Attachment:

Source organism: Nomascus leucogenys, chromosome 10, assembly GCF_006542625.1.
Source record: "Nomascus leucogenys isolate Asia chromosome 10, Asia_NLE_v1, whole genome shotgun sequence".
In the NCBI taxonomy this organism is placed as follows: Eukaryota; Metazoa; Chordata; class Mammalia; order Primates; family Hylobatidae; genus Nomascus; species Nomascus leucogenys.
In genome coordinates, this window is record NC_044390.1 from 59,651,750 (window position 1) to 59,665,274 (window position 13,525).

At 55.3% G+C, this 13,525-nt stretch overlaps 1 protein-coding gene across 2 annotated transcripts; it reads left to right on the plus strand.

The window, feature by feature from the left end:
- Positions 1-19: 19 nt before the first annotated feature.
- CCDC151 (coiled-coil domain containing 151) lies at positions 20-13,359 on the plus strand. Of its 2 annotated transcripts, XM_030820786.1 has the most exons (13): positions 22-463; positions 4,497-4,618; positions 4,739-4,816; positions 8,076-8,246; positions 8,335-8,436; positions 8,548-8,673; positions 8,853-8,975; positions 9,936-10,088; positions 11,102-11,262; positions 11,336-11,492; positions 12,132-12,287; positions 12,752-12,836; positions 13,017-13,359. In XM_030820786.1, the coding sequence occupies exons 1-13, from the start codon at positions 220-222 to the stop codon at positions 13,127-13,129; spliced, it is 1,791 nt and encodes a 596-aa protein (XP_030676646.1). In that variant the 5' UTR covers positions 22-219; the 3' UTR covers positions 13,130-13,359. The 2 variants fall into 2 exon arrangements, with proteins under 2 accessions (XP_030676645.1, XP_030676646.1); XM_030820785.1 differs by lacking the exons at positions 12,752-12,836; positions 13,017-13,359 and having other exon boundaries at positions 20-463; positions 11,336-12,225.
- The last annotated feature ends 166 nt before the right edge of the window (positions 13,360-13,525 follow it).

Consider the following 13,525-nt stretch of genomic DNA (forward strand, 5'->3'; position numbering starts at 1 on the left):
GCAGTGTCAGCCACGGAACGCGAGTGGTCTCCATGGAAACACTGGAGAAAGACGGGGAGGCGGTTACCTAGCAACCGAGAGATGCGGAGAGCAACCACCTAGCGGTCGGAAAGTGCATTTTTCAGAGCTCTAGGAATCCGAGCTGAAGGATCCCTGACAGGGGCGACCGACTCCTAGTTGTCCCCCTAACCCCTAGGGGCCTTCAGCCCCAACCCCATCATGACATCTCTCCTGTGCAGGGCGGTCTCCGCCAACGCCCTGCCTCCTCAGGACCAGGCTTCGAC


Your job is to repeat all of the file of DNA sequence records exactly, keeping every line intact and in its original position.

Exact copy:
Source organism: Nomascus leucogenys, chromosome 10, assembly GCF_006542625.1.
Source record: "Nomascus leucogenys isolate Asia chromosome 10, Asia_NLE_v1, whole genome shotgun sequence".
In the NCBI taxonomy this organism is placed as follows: Eukaryota; Metazoa; Chordata; class Mammalia; order Primates; family Hylobatidae; genus Nomascus; species Nomascus leucogenys.
In genome coordinates, this window is record NC_044390.1 from 59,651,750 (window position 1) to 59,665,274 (window position 13,525).

At 55.3% G+C, this 13,525-nt stretch overlaps 1 protein-coding gene across 2 annotated transcripts; it reads left to right on the plus strand.

The window, feature by feature from the left end:
- Positions 1-19: 19 nt before the first annotated feature.
- CCDC151 (coiled-coil domain containing 151) lies at positions 20-13,359 on the plus strand. Of its 2 annotated transcripts, XM_030820786.1 has the most exons (13): positions 22-463; positions 4,497-4,618; positions 4,739-4,816; positions 8,076-8,246; positions 8,335-8,436; positions 8,548-8,673; positions 8,853-8,975; positions 9,936-10,088; positions 11,102-11,262; positions 11,336-11,492; positions 12,132-12,287; positions 12,752-12,836; positions 13,017-13,359. In XM_030820786.1, the coding sequence occupies exons 1-13, from the start codon at positions 220-222 to the stop codon at positions 13,127-13,129; spliced, it is 1,791 nt and encodes a 596-aa protein (XP_030676646.1). In that variant the 5' UTR covers positions 22-219; the 3' UTR covers positions 13,130-13,359. The 2 variants fall into 2 exon arrangements, with proteins under 2 accessions (XP_030676645.1, XP_030676646.1); XM_030820785.1 differs by lacking the exons at positions 12,752-12,836; positions 13,017-13,359 and having other exon boundaries at positions 20-463; positions 11,336-12,225.
- The last annotated feature ends 166 nt before the right edge of the window (positions 13,360-13,525 follow it).

Consider the following 13,525-nt stretch of genomic DNA (forward strand, 5'->3'; position numbering starts at 1 on the left):
GCAGTGTCAGCCACGGAACGCGAGTGGTCTCCATGGAAACACTGGAGAAAGACGGGGAGGCGGTTACCTAGCAACCGAGAGATGCGGAGAGCAACCACCTAGCGGTCGGAAAGTGCATTTTTCAGAGCTCTAGGAATCCGAGCTGAAGGATCCCTGACAGGGGCGACCGACTCCTAGTTGTCCCCCTAACCCCTAGGGGCCTTCAGCCCCAACCCCATCATGACATCTCTCCTGTGCAGGGCGGTCTCCGCCAACGCCCTGCCTCCTCAGGACCAGGCTTCGAC